Construction of a longline is no different than sewing a regular bra, although you may want to increase the width of the bottom band elastic, which helps to hold the bottom edge in place. Some will use boning inside a casing along the side seams, but that is a matter of personal preference.

Now, that wasn't so hard, was it? Have you made a longline bra yet? I'd love to hear about it, and I would certainly love to see it posted to our Facebook page!

February 14, 2016

Sewing Bras: Foam, Lace & Beyond

See the trailer from my latest Craftsy class here! The team at Craftsy makes me look so good!



Horizontal Hocus Pocus

As promised in this last post, I am sharing with you how to convert your Classic Bra to a horizontal seamed cup. If you want to do that, stay with me for background theory.

There are hundreds of thousands of styles of bras in ready-to-wear, yet each of them is different from the others in some way. Let's not consider the fit for a moment, but the style lines of the cups alone themselves of bras can make the bra look entirely different from another bra brand or even within the same brand. Style lines = seamlines!

Seamlines in a bra can take on any number of configurations but generally speaking there are three major categories - Diagonal, Horizontal and Vertical. Seamlines must cross the apex (except in one notable bra style) and are named from their uppermost originating point.


In the case of the Classic Bra, its uppermost seam originates in the underarm area, crosses the apex and ends in the wire line. But a diagonal seam doesn't have to be exactly like the Classic to still be considered a diagonal seam. As you can see from the coloured lines, any one of these can be a diagonal seam, and each would create a bra with different style lines than another.


It is the same with a horizontal seam. Although the uppermost seamline starts in the wire line and ends in the wire line, the lines can be angled higher or lower toward the front.


Why would anyone want a horizontal seamed cup?
  • Horizontal seaming is the best choice for support for the larger bust
  • Horizontal seams offer the most opportunities for shaping
  • Horizontal seams offer the most opportunities for reducing the cup for an Omega breast
  • Horizontal seams  are the seams of choice for a strapless bra cup
  • Horizontal seams  are the seams of choice for a balconette cup
  • You can have the roundest cup with a horizontal seam
  • Below the horizontal seam, you can split the cup into multiple lower cups
Wanna have one? Let's get started!

In my book, The Bra-makers Manual volume 1, I show how to use cut-and-sew foam to create a 3-D cup, then cut it apart to make other style lines. That method works very well, especially on style lines that are complex, such as a baseball cup. But sometimes you just want a simple seam line change and you don't want to waste your cut & sew foam. I get it. This is how to do it on paper.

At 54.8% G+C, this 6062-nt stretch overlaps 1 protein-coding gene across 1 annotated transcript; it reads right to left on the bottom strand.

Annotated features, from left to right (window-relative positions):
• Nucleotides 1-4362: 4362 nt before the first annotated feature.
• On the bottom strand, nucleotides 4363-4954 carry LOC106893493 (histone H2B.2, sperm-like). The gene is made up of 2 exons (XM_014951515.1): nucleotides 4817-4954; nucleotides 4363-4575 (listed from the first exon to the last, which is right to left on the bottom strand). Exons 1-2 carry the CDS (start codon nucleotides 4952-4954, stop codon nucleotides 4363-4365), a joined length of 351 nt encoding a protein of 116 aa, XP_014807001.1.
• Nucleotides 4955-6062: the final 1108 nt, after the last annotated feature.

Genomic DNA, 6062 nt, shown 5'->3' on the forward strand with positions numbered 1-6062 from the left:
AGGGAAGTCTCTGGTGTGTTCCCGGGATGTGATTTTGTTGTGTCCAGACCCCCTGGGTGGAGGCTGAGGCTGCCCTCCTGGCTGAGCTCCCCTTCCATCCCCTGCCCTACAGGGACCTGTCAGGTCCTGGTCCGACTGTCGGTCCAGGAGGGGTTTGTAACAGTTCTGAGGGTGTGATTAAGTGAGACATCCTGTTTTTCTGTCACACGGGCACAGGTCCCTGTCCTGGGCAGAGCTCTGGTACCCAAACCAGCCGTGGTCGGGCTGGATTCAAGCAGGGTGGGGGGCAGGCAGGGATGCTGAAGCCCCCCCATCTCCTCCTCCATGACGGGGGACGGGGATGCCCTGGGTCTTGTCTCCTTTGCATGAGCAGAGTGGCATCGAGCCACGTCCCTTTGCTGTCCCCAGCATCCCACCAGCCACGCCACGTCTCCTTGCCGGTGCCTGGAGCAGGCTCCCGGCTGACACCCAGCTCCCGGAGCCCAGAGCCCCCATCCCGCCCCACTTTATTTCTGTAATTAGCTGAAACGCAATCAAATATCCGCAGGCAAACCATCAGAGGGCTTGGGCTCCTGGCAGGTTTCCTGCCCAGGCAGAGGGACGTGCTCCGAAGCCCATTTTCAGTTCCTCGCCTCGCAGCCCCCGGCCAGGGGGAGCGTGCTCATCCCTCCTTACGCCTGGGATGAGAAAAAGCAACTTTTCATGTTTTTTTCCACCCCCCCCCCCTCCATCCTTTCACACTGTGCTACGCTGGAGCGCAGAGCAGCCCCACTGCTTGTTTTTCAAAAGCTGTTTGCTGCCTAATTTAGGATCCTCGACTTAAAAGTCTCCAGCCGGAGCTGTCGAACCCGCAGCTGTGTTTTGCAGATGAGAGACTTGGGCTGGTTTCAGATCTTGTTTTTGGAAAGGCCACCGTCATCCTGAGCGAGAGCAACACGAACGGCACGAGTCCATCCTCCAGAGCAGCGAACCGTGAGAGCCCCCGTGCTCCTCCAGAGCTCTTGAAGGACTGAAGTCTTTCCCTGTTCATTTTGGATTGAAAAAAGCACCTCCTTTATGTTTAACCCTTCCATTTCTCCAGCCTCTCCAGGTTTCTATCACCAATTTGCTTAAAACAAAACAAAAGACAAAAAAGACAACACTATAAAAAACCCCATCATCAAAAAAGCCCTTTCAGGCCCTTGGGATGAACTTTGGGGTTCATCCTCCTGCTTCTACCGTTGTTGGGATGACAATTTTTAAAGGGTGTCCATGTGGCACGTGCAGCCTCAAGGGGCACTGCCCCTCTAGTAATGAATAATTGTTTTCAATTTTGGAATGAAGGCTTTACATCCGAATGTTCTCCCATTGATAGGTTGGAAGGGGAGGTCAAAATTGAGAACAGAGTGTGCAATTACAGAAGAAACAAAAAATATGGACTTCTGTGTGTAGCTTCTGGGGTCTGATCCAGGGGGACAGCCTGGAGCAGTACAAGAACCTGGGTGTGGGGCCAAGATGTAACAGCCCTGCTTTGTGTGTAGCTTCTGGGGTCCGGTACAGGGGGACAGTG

First trace your Classic Bra upper and lower cups and remove the 1/4" seam allowances from the cross cup seams.



Then draw straight lines from the apex notch to the edges of the cup. You should have 4 straight lines. Label them as shown here. Lines 1 and 2 should be equal in length and so should 3 and 4. Now cut off the curved bits and put them aside for now


Now decide where you want the new line. You can try on the Classic bra, and mark the place where you think you'd like the seamline. Generally you want the line in the front lower on the body than the line at the underarm.

Check out these two cups that are identical except for the seamline orientation. The one at the top has the seam in the front lower than the side - the one below has the seam lower on the side. The horizontal line on the second drawing is going to interfere with the trim around the neckline edge (too much going on in that small area) but the whole cup looks "sad", like a frowny face for your boobs.


I wanted the new front seamline about half-way along the front edge. I drew the line to the apex, then cut off that triangle and move it to the lower cup. I have transferred the paper from the upper to the lower cup.


Next I do the same with the outside of the cup. I transferred some of the lower cup to the upper cup


Now it is time to put the curves back! In most cases, the curves you took off the Classic Bra diagonal cup will fit very nicely on a horizontal cup. This is what it looked like when I put the curves back.

You may have to smooth out the curves, but it is important to remember that you are not adding or removing volume, just shifting the seam line within the same volume of cup. You will find that the lower cup now almost always looks like a football! On the upper cup, you will always have two short edges above the cross cup seam.


Add your seam allowances back on the cross cup seam and you are ready to cut out your new horizontal cup! Maybe you will make a Heather bra like we did for the Craftsy class Sewing Bras: Foam, lace & Beyond...


Or make one like Linda of Uplift Custom Bras did using an alternate colour way! Linda does such an incredible job on her bras - I often cannot tell them apart from very expensive RTW!